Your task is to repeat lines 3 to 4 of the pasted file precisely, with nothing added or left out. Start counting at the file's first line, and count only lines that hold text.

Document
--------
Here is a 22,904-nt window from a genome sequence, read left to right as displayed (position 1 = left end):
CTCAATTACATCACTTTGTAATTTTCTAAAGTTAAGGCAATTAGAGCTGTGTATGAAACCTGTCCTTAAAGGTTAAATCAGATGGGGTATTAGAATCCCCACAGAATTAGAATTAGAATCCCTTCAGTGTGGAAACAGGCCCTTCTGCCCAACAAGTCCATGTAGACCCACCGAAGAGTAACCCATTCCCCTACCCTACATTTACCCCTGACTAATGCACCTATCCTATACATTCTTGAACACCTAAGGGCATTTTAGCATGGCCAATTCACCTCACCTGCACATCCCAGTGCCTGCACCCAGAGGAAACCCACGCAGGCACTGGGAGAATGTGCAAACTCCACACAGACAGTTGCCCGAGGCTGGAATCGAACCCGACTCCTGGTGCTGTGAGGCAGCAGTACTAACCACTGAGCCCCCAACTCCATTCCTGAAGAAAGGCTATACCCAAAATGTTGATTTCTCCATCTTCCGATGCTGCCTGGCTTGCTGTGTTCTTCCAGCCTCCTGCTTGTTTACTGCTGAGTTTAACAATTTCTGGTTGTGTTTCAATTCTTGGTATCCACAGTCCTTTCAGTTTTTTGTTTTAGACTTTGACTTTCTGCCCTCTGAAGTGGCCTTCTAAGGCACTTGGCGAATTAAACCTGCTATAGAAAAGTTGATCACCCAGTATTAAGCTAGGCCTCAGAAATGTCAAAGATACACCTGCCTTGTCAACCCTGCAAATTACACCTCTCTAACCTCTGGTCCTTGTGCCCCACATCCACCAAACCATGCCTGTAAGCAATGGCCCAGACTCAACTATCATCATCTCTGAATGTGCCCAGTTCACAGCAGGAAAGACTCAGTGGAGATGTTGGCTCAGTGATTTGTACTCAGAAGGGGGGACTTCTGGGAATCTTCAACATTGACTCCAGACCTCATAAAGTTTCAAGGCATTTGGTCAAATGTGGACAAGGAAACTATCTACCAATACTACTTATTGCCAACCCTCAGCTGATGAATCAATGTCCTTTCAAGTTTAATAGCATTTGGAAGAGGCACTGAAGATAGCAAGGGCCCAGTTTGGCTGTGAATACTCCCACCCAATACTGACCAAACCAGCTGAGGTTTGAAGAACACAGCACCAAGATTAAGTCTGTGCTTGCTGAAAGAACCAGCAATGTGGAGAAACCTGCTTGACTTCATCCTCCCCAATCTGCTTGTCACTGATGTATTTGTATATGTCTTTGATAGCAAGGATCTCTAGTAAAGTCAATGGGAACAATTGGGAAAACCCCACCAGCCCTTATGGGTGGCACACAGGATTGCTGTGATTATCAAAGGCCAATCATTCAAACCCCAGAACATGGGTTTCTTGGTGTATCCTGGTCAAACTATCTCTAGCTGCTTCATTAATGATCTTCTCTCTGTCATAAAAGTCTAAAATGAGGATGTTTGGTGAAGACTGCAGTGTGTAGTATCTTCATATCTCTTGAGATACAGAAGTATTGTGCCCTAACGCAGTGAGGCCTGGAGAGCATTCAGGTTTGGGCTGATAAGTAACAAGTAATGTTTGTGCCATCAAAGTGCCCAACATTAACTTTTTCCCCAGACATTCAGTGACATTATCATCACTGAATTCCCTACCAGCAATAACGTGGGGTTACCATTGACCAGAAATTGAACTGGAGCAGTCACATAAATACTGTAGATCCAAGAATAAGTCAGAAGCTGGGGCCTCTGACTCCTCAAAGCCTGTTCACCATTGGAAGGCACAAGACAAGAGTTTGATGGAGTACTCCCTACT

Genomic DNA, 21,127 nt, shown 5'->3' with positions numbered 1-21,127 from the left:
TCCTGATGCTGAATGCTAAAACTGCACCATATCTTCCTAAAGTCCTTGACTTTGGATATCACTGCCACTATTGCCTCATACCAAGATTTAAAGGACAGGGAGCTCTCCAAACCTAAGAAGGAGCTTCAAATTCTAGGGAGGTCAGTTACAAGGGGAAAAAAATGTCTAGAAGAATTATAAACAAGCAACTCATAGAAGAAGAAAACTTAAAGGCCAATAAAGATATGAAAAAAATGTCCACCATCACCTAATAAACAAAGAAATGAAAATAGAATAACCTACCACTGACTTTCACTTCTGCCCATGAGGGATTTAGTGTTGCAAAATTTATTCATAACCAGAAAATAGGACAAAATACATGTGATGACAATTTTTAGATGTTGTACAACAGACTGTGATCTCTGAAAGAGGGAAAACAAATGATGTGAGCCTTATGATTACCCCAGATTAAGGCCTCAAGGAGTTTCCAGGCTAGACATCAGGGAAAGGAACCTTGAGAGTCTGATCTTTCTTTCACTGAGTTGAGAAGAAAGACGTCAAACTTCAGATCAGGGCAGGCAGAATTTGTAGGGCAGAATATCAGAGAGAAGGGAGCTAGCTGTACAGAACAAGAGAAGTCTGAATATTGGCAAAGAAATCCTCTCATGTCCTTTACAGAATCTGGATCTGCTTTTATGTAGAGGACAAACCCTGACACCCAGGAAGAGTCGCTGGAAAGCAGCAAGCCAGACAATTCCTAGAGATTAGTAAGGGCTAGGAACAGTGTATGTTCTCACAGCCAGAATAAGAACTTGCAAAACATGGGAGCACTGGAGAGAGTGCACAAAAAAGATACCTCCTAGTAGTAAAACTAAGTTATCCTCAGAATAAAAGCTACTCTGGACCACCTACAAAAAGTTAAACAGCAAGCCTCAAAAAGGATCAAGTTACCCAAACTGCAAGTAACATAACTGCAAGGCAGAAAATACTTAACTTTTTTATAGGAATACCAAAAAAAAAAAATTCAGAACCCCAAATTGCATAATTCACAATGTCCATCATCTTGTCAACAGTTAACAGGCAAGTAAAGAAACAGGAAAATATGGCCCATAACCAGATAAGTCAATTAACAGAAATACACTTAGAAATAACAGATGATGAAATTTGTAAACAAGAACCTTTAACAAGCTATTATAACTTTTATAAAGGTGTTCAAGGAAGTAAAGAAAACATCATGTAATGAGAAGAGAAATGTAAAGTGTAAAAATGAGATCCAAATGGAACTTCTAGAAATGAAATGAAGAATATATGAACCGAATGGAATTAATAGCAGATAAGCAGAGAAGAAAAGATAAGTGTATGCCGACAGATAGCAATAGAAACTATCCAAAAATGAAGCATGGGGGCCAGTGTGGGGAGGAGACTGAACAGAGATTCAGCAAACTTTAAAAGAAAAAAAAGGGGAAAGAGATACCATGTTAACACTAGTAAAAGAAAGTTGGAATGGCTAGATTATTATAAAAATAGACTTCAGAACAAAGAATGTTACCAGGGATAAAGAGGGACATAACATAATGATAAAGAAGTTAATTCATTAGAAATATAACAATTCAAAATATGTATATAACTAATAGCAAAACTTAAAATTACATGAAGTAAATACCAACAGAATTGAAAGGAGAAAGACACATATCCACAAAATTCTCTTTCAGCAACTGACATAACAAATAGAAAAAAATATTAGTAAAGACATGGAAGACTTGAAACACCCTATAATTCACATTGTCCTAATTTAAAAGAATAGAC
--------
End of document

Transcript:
Genomic DNA, 21,127 nt, shown 5'->3' with positions numbered 1-21,127 from the left:
TCCTGATGCTGAATGCTAAAACTGCACCATATCTTCCTAAAGTCCTTGACTTTGGATATCACTGCCACTATTGCCTCATACCAAGATTTAAAGGACAGGGAGCTCTCCAAACCTAAGAAGGAGCTTCAAATTCTAGGGAGGTCAGTTACAAGGGGAAAAAAATGTCTAGAAGAATTATAAACAAGCAACTCATAGAAGAAGAAAACTTAAAGGCCAATAAAGATATGAAAAAAATGTCCACCATCACCTAATAAACAAAGAAATGAAAATAGAATAACCTACCACTGACTTTCACTTCTGCCCATGAGGGATTTAGTGTTGCAAAATTTATTCATAACCAGAAAATAGGACAAAATACATGTGATGACAATTTTTAGATGTTGTACAACAGACTGTGATCTCTGAAAGAGGGAAAACAAATGATGTGAGCCTTATGATTACCCCAGATTAAGGCCTCAAGGAGTTTCCAGGCTAGACATCAGGGAAAGGAACCTTGAGAGTCTGATCTTTCTTTCACTGAGTTGAGAAGAAAGACGTCAAACTTCAGATCAGGGCAGGCAGAATTTGTAGGGCAGAATATCAGAGAGAAGGGAGCTAGCTGTACAGAACAAGAGAAGTCTGAATATTGGCAAAGAAATCCTCTCATGTCCTTTACAGAATCTGGATCTGCTTTTATGTAGAGGACAAACCCTGACACCCAGGAAGAGTCGCTGGAAAGCAGCAAGCCAGACAATTCCTAGAGATTAGTAAGGGCTAGGAACAGTGTATGTTCTCACAGCCAGAATAAGAACTTGCAAAACATGGGAGCACTGGAGAGAGTGCACAAAAAAGATACCTCCTAGTAGTAAAACTAAGTTATCCTCAGAATAAAAGCTACTCTGGACCACCTACAAAAAGTTAAACAGCAAGCCTCAAAAAGGATCAAGTTACCCAAACTGCAAGTAACATAACTGCAAGGCAGAAAATACTTAACTTTTTTATAGGAATACCAAAAAAAAAAAATTCAGAACCCCAAATTGCATAATTCACAATGTCCATCATCTTGTCAACAGTTAACAGGCAAGTAAAGAAACAGGAAAATATGGCCCATAACCAGATAAGTCAATTAACAGAAATACACTTAGAAATAACAGATGATGAAATTTGTAAACAAGAACCTTTAACAAGCTATTATAACTTTTATAAAGGTGTTCAAGGAAGTAAAGAAAACATCATGTAATGAGAAGAGAAATGTAAAGTGTAAAAATGAGATCCAAATGGAACTTCTAGAAATGAAATGAAGAATATATGAACCGAATGGAATTAATAGCAGATAAGCAGAGAAGAAAAGATAAGTGTATGCCGACAGATAGCAATAGAAACTATCCAAAAATGAAGCATGGGGGCCAGTGTGGGGAGGAGACTGAACAGAGATTCAGCAAACTTTAAAAGAAAAAAAAGGGGAAAGAGATACCATGTTAACACTAGTAAAAGAAAGTTGGAATGGCTAGATTATTATAAAAATAGACTTCAGAACAAAGAATGTTACCAGGGATAAAGAGGGACATAACATAATGATAAAGAAGTTAATTCATTAGAAATATAACAATTCAAAATATGTATATAACTAATAGCAAAACTTAAAATTACATGAAGTAAATACCAACAGAATTGAAAGGAGAAAGACACATATCCACAAAATTCTCTTTCAGCAACTGACATAACAAATAGAAAAAAATATTAGTAAAGACATGGAAGACTTGAAACACCCTATAATTCACATTGTCCTAATTTAAAAGAATAGAC